Eggs Mean... Pasta!

This time of year the eggs are pouring in.  We are getting 16-20 eggs a day, but only selling a few dozen a week.  It always takes people a month or two to remember how much they liked duck eggs last summer - they start buying more as my supply levels out in June and July, and then start getting upset in September when the ducks really drop off.  Basically, the demand curve is the opposite of my supply curve!  

These couple of months that we are living among piles of eggs, I try to use them every way I can.  Years ago, I was making rice pudding, and realized the Moosewood recipe said "egg-free!" across the top.  Wait, you can put eggs in this?!  I found another cookbook :)  Last spring's find was a fluffy flourless chocolate cake recipe that (doubled) used a dozen eggs.  It's so simple - melt a stick of butter with a pound of chocolate, blend in one cup of sugar and 12 egg yolks, and fold in 12 beaten-stiff egg whites.  Bake in a 9x13 pan for (guessing here, I always wing it) 45 minutes at 350*?  A little whipped cream - amazing!

This spring, I'm returning to an old standby, pasta.  I'm trying to make a batch a day - I sell what I sell on the farmer's market, and the rest will be stored for us to use later.  I am making spaghetti, fettuccine, linguine, and bow ties.  So far, the bow ties are the best-selling, although the hardest to make.  I have a nifty pasta machine that rolls and cuts the long noodles, but the bow ties are a bit different.  We roll the sheets, then roll and cut pappardelle noodles - the 2" wide ones - and then cut them crosswise into squares.  Then we pinch them into bows, and dry them on cookie sheets. Liam is a big help with all the pasta, he does all the cranking, and helps shape the bows as well.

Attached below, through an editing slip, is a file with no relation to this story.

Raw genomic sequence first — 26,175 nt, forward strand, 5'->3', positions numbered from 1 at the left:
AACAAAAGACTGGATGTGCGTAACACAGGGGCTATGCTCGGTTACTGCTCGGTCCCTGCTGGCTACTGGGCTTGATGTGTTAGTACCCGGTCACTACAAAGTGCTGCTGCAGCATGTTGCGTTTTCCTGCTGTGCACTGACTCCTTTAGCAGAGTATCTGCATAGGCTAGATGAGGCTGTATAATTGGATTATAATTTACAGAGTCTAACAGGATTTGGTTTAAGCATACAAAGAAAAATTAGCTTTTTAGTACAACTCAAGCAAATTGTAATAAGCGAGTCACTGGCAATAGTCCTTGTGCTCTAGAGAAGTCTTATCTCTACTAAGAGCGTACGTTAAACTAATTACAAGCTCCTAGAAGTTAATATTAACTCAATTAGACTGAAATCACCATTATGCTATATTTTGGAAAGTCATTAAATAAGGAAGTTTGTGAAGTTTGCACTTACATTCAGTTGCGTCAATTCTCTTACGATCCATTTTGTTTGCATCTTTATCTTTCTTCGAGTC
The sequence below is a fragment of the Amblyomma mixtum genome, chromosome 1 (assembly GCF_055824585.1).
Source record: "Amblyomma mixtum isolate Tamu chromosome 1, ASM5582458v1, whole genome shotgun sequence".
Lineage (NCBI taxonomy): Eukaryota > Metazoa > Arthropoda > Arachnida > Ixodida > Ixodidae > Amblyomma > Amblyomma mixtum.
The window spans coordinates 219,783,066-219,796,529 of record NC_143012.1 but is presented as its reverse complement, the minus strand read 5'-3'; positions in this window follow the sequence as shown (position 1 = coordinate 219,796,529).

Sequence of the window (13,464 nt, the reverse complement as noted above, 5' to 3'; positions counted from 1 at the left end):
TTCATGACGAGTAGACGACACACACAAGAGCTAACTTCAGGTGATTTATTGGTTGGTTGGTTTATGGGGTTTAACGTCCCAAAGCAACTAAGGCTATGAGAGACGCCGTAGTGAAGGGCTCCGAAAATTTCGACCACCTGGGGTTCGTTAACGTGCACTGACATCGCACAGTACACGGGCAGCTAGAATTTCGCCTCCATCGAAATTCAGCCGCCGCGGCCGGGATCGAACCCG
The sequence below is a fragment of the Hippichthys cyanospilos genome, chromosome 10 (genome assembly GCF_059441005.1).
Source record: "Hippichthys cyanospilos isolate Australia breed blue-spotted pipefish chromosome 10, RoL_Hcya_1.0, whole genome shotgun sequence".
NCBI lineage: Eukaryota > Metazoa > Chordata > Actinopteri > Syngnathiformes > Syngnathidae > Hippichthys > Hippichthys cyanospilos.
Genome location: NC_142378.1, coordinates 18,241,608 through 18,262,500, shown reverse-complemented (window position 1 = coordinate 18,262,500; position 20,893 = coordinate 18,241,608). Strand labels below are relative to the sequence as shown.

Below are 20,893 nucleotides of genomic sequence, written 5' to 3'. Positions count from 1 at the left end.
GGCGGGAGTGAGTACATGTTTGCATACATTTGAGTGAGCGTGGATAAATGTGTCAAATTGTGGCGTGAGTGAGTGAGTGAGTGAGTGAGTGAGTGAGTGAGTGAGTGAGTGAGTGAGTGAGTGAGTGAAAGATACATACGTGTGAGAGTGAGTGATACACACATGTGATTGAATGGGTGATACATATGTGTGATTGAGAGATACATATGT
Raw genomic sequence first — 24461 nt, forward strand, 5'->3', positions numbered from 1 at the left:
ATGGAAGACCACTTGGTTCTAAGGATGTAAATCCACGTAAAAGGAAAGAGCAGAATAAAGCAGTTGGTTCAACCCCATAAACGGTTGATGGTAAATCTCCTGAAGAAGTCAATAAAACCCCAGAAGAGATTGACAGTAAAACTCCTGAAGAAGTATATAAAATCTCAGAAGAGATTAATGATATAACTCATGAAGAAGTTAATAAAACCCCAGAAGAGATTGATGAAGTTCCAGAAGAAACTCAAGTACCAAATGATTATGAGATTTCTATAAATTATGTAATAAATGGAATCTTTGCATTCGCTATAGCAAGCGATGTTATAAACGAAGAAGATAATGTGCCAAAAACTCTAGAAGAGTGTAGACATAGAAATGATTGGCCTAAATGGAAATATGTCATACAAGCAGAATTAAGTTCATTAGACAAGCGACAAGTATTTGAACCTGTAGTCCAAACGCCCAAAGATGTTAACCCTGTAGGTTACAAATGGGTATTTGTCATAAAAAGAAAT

Pasta making is also surprisingly simple.  I use about 4 cups of flour, maybe a bit more, and 6 duck eggs.  That's it.  Chicken eggs would probably need 7 or so.  (Personally, I really love yolk-only pasta - the dough is so silky and soft without being sticky, and a beautiful golden color, but then I have all those whites to use up separately - it takes about 9 yolks for 2 cups of flour.)  The dough turns out best if I stir the eggs together, and then continue stirring them while slowly incorporating flour from around the edges.  It takes longer, but it's the equivalent of lots of kneading, and makes a supple dough.  When it gets too thick to continue stirring, I chop it into the remaining flour as thoroughly as I can, and then bring it together and knead into the final, pretty firm dough.  It rolls much better, and is softer if it rests for a while - ideally a few hours on the counter.  I usually mix in the morning and roll in late afternoon.

So far, I am turning out about 8-10 pounds of dry pasta a week, but now that it's planting time that may drop precipitously.  I have finally gotten the hoophouse cleared of bolted things, now I just need to till and plant some corn, beans, squash, gourds, and okra.



Hope you had a wonderful mother's day, Amy. Your boys are so lucky to have you!

Wonderful report! Where are the photos?

Wishing to see you (and Liam!) at work pinching pasta bows--nice descriptions--sharing :-) Love to you all!


I wish I could have photos for all the entries here, but they have to be sized properly to not bog down the page's loading. Its very time-consuming to do that on my phone, and I can't place them anywhere except at the top of the entry. I try to do pictures whenever I can, though, but it means a trip to a real computer :(

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